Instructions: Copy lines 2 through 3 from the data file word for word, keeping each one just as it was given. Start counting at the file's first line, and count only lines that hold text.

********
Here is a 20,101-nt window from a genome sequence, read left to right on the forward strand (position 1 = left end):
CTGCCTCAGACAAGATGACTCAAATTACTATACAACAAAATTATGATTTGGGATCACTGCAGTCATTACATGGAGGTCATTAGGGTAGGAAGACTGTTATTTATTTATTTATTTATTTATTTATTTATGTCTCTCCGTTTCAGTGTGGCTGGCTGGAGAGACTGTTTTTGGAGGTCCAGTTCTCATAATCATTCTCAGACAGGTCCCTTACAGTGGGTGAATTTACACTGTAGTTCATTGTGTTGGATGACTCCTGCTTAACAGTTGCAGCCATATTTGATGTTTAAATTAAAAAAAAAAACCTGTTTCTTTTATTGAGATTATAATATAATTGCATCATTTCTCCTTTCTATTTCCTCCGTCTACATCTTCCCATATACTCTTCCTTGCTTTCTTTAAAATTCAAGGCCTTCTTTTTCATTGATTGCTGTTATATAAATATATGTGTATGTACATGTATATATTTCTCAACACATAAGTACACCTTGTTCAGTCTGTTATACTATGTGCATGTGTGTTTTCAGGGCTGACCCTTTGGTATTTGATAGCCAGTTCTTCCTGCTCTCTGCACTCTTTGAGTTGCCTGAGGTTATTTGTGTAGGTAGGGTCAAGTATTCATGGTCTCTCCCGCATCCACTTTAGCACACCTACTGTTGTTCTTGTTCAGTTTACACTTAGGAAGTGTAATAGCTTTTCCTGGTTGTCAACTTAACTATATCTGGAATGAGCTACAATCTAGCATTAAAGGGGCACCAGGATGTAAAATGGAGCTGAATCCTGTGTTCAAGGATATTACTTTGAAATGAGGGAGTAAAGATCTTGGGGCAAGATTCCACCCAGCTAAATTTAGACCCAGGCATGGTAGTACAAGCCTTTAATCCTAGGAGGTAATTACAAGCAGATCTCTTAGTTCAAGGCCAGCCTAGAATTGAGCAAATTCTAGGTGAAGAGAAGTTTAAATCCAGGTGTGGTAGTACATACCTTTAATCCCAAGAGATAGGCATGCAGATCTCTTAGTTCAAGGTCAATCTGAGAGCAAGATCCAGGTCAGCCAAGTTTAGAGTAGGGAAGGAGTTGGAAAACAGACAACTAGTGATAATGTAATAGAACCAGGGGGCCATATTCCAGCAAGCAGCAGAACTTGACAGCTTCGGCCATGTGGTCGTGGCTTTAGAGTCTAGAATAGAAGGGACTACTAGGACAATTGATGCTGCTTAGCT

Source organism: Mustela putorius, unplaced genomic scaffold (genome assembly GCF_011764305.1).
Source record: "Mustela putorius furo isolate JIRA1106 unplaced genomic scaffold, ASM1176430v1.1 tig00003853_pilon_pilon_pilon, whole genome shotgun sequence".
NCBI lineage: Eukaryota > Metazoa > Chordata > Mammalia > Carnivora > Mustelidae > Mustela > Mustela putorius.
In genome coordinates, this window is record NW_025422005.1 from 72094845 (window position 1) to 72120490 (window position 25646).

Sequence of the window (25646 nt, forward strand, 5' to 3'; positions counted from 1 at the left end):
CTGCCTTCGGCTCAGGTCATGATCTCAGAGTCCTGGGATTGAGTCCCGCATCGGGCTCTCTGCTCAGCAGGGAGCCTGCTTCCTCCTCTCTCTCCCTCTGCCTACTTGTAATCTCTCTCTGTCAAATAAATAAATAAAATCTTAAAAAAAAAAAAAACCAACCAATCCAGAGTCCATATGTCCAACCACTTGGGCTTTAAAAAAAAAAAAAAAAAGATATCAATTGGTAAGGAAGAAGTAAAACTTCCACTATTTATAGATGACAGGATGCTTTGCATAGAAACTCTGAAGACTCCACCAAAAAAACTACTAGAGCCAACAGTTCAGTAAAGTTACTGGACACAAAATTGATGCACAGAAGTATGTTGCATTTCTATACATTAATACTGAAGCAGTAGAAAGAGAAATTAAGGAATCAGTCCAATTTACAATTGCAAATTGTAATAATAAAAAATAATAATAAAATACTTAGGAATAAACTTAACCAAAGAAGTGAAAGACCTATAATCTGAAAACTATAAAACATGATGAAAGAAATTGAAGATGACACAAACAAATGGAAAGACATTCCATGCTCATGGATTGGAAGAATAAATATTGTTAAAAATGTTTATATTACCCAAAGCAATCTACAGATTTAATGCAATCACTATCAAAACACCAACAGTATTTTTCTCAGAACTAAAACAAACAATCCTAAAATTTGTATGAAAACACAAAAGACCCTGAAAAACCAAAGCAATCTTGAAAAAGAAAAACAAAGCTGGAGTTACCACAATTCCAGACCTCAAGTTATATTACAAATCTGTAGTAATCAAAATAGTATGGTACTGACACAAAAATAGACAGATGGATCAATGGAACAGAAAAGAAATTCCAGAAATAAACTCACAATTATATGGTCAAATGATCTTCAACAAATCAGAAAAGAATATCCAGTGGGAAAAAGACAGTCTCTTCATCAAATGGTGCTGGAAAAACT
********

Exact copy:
CTGCCTCAGACAAGATGACTCAAATTACTATACAACAAAATTATGATTTGGGATCACTGCAGTCATTACATGGAGGTCATTAGGGTAGGAAGACTGTTATTTATTTATTTATTTATTTATTTATTTATGTCTCTCCGTTTCAGTGTGGCTGGCTGGAGAGACTGTTTTTGGAGGTCCAGTTCTCATAATCATTCTCAGACAGGTCCCTTACAGTGGGTGAATTTACACTGTAGTTCATTGTGTTGGATGACTCCTGCTTAACAGTTGCAGCCATATTTGATGTTTAAATTAAAAAAAAAAACCTGTTTCTTTTATTGAGATTATAATATAATTGCATCATTTCTCCTTTCTATTTCCTCCGTCTACATCTTCCCATATACTCTTCCTTGCTTTCTTTAAAATTCAAGGCCTTCTTTTTCATTGATTGCTGTTATATAAATATATGTGTATGTACATGTATATATTTCTCAACACATAAGTACACCTTGTTCAGTCTGTTATACTATGTGCATGTGTGTTTTCAGGGCTGACCCTTTGGTATTTGATAGCCAGTTCTTCCTGCTCTCTGCACTCTTTGAGTTGCCTGAGGTTATTTGTGTAGGTAGGGTCAAGTATTCATGGTCTCTCCCGCATCCACTTTAGCACACCTACTGTTGTTCTTGTTCAGTTTACACTTAGGAAGTGTAATAGCTTTTCCTGGTTGTCAACTTAACTATATCTGGAATGAGCTACAATCTAGCATTAAAGGGGCACCAGGATGTAAAATGGAGCTGAATCCTGTGTTCAAGGATATTACTTTGAAATGAGGGAGTAAAGATCTTGGGGCAAGATTCCACCCAGCTAAATTTAGACCCAGGCATGGTAGTACAAGCCTTTAATCCTAGGAGGTAATTACAAGCAGATCTCTTAGTTCAAGGCCAGCCTAGAATTGAGCAAATTCTAGGTGAAGAGAAGTTTAAATCCAGGTGTGGTAGTACATACCTTTAATCCCAAGAGATAGGCATGCAGATCTCTTAGTTCAAGGTCAATCTGAGAGCAAGATCCAGGTCAGCCAAGTTTAGAGTAGGGAAGGAGTTGGAAAACAGACAACTAGTGATAATGTAATAGAACCAGGGGGCCATATTCCAGCAAGCAGCAGAACTTGACAGCTTCGGCCATGTGGTCGTGGCTTTAGAGTCTAGAATAGAAGGGACTACTAGGACAATTGATGCTGCTTAGCT

Source organism: Mustela putorius, unplaced genomic scaffold (genome assembly GCF_011764305.1).